Friday, November 12, 2010
The US may be forced back to the gold standard
The other day, representatives of the Thai Real Estate Association, the Business Housing Association and the Thai Condominium Association held talks with Krirk Vanichkul of the Bank of Thailand over how to curb the speculation in the real-estate market. Developers and the authorities have been quick to assert that there are not yet signs of a real-estate bubble in Thailand.
They might be more inclined to pre-empt the bubble before the problem arises. Beginning January 2011, tougher requirements will be imposed on the banks so that they set aside higher reserves when they lend out money to home-buyers.
The overall situation reflects growing concern about asset bubbles, which can be traced directly to the massive flow of “hot money” from the United States. This zero-interest-rate cash from the US is chasing after oil, commodities, real estate, farmland and just about everything else. Thai stock prices have been jumping sky-high. If Thailand fails to curb the capital inflow, the country will face an asset bubble and runaway inflation, which could wreck the economy further down the line.
China has already raised reserve requirements for the banks by another 0.50 per cent to slow down the growth. It is battling against inflation, which rose by the fastest rate in two years at 4.4 per cent in October. This will keep pressure on the central bank to continue to tighten the monetary policy. The producer price index accelerated 5 per cent during the month, while food prices soared more than 10 per cent.
The US Federal Reserve’s second round of quantitative easing will fuel global inflation. It is not too difficult to see the end game. By deliberately debasing the dollar through this money printing strategy, the US aims to rectify the global trade imbalances by forcing the export-led economies to reduce their trade surpluses and focus more on domestic growth. But the side effects are going to be serious.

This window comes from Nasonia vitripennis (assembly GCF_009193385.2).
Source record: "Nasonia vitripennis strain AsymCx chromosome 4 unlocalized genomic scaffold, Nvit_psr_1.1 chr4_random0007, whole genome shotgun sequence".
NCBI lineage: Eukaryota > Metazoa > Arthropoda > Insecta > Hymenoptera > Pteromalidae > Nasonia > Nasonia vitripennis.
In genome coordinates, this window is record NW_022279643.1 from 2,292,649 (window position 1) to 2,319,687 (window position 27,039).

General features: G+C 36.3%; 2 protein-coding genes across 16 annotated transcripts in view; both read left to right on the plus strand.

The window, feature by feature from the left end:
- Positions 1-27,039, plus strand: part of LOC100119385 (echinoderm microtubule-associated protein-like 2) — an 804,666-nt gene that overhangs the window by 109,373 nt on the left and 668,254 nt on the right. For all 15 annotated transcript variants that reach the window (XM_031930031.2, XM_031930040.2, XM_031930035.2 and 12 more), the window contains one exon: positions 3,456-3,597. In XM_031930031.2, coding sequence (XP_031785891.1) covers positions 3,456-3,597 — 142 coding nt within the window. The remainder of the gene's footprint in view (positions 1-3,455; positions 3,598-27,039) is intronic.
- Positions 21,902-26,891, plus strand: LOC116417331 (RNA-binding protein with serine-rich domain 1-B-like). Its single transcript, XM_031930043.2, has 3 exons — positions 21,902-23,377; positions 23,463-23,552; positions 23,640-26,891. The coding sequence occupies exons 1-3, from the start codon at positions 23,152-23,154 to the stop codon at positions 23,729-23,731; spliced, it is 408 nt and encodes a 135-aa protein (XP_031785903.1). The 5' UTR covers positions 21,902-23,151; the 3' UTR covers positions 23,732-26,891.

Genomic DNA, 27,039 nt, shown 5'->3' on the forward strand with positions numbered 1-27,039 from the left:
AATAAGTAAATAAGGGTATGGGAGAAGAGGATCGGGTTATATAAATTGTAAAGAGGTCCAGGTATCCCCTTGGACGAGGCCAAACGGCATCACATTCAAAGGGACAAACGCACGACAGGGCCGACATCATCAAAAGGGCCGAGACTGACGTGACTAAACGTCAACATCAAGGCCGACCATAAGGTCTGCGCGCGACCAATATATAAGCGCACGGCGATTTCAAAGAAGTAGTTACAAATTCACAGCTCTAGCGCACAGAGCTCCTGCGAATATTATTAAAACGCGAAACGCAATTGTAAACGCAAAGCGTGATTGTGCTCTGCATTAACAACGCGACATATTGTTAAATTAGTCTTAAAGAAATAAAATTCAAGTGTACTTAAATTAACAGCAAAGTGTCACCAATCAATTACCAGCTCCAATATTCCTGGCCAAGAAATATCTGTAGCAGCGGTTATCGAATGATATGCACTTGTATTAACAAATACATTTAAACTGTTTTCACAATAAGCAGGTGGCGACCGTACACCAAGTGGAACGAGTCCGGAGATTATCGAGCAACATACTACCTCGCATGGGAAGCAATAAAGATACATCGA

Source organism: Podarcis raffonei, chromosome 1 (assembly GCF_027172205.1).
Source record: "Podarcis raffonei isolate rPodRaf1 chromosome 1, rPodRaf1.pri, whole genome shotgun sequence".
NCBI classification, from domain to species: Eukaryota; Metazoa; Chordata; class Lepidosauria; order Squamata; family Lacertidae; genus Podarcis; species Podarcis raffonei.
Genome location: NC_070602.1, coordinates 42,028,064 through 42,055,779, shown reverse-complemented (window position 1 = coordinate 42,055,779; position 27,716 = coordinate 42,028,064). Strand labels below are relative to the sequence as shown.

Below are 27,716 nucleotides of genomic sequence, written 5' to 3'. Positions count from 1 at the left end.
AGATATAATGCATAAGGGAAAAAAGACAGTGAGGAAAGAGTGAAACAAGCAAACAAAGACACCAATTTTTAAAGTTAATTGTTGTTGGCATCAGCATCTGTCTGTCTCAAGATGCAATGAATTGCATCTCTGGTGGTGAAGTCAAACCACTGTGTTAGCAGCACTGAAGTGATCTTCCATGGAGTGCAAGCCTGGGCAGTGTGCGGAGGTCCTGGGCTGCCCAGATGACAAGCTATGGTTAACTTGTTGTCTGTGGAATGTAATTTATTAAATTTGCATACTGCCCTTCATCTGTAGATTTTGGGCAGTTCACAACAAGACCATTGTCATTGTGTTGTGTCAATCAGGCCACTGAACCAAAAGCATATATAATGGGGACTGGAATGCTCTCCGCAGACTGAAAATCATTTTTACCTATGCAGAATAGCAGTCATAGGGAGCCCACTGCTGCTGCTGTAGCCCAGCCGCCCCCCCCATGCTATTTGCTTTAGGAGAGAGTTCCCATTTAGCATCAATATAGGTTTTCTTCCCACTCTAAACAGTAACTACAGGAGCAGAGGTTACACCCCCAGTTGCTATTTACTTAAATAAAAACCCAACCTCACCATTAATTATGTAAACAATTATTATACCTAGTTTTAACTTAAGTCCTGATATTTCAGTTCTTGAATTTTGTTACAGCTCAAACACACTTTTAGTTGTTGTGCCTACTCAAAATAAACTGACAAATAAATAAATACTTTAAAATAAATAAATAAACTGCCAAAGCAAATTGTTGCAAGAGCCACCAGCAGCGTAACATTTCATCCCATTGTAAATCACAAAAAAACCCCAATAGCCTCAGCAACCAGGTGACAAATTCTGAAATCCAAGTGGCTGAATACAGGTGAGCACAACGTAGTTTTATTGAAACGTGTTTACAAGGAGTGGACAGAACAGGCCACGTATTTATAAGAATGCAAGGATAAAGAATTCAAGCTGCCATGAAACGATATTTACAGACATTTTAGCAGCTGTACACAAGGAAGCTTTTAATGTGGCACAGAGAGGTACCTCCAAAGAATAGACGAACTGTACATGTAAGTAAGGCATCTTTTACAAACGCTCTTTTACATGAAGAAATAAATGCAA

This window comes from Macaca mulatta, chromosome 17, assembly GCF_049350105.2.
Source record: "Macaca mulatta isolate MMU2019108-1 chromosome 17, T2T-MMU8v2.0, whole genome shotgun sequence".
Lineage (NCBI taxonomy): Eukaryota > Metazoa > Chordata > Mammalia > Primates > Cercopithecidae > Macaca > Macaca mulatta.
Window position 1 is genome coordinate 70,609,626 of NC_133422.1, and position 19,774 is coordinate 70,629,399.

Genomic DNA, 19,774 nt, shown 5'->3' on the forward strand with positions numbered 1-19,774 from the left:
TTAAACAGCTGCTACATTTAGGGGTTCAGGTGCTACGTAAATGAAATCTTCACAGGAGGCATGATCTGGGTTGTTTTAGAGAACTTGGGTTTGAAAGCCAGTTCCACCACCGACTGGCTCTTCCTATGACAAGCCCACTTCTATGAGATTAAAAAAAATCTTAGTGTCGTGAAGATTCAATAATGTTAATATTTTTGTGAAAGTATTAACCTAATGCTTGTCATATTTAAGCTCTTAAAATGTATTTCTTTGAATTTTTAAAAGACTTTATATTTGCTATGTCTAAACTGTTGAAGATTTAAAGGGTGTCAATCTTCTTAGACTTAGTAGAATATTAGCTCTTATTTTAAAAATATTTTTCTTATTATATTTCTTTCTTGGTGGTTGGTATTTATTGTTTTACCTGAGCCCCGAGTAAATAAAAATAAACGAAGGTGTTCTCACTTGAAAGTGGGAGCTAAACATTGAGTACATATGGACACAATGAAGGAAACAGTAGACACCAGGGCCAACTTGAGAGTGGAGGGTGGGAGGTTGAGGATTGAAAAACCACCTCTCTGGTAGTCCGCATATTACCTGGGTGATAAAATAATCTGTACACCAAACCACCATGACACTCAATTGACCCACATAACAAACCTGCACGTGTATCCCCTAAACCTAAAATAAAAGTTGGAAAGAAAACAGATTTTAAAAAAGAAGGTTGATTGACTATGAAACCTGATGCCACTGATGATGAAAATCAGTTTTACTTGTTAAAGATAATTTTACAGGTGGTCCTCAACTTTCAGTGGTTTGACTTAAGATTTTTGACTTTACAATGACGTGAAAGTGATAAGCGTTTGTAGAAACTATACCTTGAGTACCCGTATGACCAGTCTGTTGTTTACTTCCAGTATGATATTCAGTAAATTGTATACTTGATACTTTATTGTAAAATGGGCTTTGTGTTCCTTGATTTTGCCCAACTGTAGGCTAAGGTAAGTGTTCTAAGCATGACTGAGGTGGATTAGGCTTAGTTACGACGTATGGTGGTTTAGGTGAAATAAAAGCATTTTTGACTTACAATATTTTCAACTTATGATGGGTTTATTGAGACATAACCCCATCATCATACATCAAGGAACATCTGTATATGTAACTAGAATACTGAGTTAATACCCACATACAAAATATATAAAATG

The credibility of the dollar as the world’s reserve currency of choice is eroding fast. If the dollar continues to plunge steeply, inflation will strike the US at some point. China is already facing economic bubbles and inflationary pressure.
Higher inflation will inevitably lead to higher costs of production. China will then export inflation to the world through higher prices for its manufactured goods.
The World Bank’s chief Robert Zoellick has recommended that the dollar be backed by gold once again. By saying so, Zoellick must have seen that dollar printing for a free lunch is about to come to an end soon. Since 1972, the US has de-linked from the gold standard, printing the dollar out of thin air. The US has abused this privilege of printing the dollar without any reserve back-up through over-consumption, trade deficits and indebtedness.
If the US goes back to the gold standard, it will mark the end of the dollar regime. But the question is whether the US will have enough gold to back all the cash dollars printed since 1972? How much gold the US now has in its reserves is also the subject of speculation. If there is not enough gold to back the dollar, the US could use its oil reserves.
This, in a way, will be good for the world’s monetary system because once the US oil reserves are released, oil prices will come down. This would sooth inflationary pressure and bring the costs of production and living under control.
We are living in interesting times. The end of the dollar regime will create a new global financial architecture. How Thailand can fit into this new financial architecture is a challenge for the future. The Nation, Bangkok
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